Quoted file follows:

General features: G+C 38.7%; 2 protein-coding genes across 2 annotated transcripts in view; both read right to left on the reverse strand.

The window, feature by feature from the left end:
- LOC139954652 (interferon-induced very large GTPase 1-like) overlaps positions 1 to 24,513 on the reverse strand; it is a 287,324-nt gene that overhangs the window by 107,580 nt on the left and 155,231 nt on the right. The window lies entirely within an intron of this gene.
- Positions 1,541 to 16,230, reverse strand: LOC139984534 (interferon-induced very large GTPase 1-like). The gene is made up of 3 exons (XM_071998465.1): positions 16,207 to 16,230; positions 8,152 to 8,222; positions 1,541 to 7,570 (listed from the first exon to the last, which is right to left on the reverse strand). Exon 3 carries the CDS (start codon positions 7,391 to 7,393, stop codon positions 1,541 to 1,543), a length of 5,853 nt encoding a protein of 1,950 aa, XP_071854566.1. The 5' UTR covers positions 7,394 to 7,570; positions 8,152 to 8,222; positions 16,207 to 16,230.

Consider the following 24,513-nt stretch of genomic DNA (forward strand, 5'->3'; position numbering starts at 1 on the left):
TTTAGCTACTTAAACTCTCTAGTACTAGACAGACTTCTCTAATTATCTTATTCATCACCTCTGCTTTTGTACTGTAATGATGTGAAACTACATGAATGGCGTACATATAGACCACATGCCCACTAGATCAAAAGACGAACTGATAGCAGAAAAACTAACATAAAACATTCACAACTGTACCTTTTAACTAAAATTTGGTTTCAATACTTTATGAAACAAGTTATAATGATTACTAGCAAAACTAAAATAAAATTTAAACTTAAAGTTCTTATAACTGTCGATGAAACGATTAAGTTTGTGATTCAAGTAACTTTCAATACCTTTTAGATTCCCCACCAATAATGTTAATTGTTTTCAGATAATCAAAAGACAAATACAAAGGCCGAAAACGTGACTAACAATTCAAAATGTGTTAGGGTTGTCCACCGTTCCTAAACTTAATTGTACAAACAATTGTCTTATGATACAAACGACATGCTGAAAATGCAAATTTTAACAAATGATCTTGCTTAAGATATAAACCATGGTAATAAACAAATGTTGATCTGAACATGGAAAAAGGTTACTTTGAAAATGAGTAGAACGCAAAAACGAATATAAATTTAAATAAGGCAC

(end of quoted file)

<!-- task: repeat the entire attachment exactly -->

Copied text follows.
General features: G+C 38.7%; 2 protein-coding genes across 2 annotated transcripts in view; both read right to left on the reverse strand.

The window, feature by feature from the left end:
- LOC139954652 (interferon-induced very large GTPase 1-like) overlaps positions 1 to 24,513 on the reverse strand; it is a 287,324-nt gene that overhangs the window by 107,580 nt on the left and 155,231 nt on the right. The window lies entirely within an intron of this gene.
- Positions 1,541 to 16,230, reverse strand: LOC139984534 (interferon-induced very large GTPase 1-like). The gene is made up of 3 exons (XM_071998465.1): positions 16,207 to 16,230; positions 8,152 to 8,222; positions 1,541 to 7,570 (listed from the first exon to the last, which is right to left on the reverse strand). Exon 3 carries the CDS (start codon positions 7,391 to 7,393, stop codon positions 1,541 to 1,543), a length of 5,853 nt encoding a protein of 1,950 aa, XP_071854566.1. The 5' UTR covers positions 7,394 to 7,570; positions 8,152 to 8,222; positions 16,207 to 16,230.

Consider the following 24,513-nt stretch of genomic DNA (forward strand, 5'->3'; position numbering starts at 1 on the left):
TTTAGCTACTTAAACTCTCTAGTACTAGACAGACTTCTCTAATTATCTTATTCATCACCTCTGCTTTTGTACTGTAATGATGTGAAACTACATGAATGGCGTACATATAGACCACATGCCCACTAGATCAAAAGACGAACTGATAGCAGAAAAACTAACATAAAACATTCACAACTGTACCTTTTAACTAAAATTTGGTTTCAATACTTTATGAAACAAGTTATAATGATTACTAGCAAAACTAAAATAAAATTTAAACTTAAAGTTCTTATAACTGTCGATGAAACGATTAAGTTTGTGATTCAAGTAACTTTCAATACCTTTTAGATTCCCCACCAATAATGTTAATTGTTTTCAGATAATCAAAAGACAAATACAAAGGCCGAAAACGTGACTAACAATTCAAAATGTGTTAGGGTTGTCCACCGTTCCTAAACTTAATTGTACAAACAATTGTCTTATGATACAAACGACATGCTGAAAATGCAAATTTTAACAAATGATCTTGCTTAAGATATAAACCATGGTAATAAACAAATGTTGATCTGAACATGGAAAAAGGTTACTTTGAAAATGAGTAGAACGCAAAAACGAATATAAATTTAAATAAGGCAC